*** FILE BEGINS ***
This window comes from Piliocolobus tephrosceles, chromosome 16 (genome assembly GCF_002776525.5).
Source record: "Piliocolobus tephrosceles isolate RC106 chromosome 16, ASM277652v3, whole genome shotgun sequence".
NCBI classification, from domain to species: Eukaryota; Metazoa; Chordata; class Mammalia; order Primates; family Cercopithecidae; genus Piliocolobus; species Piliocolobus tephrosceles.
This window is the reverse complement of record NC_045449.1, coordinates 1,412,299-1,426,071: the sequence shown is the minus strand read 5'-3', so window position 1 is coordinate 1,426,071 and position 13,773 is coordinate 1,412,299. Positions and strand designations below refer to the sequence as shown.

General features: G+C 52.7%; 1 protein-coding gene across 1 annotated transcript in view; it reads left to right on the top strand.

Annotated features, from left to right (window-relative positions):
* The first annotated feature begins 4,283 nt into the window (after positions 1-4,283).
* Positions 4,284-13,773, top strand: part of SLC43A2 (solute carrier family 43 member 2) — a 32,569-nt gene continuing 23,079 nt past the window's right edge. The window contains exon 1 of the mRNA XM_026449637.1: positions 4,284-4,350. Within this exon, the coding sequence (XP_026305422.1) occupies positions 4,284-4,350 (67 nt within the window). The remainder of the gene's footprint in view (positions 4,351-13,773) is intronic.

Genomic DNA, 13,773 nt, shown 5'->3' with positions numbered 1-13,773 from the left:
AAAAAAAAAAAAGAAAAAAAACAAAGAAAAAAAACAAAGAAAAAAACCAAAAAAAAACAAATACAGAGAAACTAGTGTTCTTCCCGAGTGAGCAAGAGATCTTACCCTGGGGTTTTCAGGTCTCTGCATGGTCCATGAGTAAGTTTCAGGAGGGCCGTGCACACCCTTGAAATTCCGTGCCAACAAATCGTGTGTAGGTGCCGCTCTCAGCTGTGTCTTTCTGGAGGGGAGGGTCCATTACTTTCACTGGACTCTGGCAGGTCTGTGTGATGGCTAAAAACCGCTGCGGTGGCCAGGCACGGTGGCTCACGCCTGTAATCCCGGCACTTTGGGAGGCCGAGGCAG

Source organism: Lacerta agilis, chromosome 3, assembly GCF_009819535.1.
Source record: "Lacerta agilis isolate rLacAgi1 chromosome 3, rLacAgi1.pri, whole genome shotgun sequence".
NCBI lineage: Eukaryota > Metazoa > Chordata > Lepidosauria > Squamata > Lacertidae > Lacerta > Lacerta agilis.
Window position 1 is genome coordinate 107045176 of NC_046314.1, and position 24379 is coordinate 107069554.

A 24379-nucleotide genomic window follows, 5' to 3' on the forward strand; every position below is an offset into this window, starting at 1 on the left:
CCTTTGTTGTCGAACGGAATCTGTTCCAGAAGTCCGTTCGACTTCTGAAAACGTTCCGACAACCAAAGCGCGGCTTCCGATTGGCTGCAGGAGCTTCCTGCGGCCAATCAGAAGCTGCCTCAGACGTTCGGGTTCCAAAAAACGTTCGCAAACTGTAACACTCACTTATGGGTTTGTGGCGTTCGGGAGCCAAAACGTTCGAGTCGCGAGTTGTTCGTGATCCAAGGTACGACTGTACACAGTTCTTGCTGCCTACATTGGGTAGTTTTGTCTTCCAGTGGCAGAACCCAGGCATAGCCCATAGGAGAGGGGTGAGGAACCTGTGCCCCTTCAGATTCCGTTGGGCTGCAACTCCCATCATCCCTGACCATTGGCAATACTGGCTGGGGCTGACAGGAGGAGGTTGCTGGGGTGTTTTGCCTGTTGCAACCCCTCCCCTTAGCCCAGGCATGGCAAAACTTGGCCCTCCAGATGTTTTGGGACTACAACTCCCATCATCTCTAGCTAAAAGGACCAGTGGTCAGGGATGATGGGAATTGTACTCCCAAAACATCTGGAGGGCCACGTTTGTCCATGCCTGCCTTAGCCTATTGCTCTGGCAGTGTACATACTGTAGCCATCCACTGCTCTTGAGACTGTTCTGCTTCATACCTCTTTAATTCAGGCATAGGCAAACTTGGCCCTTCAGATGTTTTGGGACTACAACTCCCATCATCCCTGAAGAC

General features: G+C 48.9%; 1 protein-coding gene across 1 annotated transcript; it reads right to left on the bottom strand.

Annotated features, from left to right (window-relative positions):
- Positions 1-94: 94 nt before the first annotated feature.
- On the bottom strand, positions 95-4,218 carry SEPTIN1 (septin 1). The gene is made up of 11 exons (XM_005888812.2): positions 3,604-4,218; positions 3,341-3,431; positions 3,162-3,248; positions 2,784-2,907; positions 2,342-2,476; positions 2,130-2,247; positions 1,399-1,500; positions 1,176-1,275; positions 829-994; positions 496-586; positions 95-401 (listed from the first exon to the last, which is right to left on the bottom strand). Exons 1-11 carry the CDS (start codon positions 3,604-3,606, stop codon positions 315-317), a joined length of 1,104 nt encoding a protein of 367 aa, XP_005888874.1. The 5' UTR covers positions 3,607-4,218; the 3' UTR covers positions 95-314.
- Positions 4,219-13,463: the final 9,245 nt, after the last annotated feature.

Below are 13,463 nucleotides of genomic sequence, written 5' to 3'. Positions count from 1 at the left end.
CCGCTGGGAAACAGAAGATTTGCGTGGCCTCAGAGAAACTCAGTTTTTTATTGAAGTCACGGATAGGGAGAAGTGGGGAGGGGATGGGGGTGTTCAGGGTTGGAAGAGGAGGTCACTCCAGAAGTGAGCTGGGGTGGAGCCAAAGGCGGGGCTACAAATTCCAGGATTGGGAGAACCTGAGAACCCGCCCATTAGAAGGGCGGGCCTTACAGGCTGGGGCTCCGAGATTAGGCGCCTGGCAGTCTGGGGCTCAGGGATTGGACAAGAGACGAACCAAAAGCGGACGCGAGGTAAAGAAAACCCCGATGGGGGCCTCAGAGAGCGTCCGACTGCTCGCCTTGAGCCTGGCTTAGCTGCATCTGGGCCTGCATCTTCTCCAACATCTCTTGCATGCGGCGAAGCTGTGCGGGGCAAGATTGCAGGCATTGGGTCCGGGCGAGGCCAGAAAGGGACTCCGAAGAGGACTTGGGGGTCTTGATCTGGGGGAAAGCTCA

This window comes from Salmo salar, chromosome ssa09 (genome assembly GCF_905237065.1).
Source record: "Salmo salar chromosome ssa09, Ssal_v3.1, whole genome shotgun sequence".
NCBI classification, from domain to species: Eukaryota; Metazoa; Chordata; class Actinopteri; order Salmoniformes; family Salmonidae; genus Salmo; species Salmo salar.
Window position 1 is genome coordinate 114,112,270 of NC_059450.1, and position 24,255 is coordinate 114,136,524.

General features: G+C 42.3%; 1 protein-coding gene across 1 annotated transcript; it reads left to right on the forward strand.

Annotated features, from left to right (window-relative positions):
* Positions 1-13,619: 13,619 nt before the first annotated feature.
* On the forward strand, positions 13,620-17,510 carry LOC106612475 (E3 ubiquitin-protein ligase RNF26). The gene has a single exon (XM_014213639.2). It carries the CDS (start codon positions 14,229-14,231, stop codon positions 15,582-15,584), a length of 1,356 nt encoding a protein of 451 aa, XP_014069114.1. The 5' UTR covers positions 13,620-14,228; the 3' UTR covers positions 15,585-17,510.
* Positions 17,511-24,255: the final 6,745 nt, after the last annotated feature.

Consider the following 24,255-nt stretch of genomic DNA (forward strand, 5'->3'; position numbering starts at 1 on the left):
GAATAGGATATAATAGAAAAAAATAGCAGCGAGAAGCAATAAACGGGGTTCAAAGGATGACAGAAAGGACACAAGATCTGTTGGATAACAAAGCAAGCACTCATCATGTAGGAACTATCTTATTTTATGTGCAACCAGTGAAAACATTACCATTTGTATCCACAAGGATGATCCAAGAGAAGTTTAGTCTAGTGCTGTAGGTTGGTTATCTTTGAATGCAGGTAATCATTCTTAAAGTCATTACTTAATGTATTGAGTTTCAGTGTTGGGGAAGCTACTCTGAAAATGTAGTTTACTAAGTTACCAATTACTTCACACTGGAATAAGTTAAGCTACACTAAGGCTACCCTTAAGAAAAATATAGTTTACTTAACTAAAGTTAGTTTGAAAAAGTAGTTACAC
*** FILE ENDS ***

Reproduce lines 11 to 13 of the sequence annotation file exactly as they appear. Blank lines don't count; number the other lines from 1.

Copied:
Source organism: Lacerta agilis, chromosome 3, assembly GCF_009819535.1.
Source record: "Lacerta agilis isolate rLacAgi1 chromosome 3, rLacAgi1.pri, whole genome shotgun sequence".
NCBI lineage: Eukaryota > Metazoa > Chordata > Lepidosauria > Squamata > Lacertidae > Lacerta > Lacerta agilis.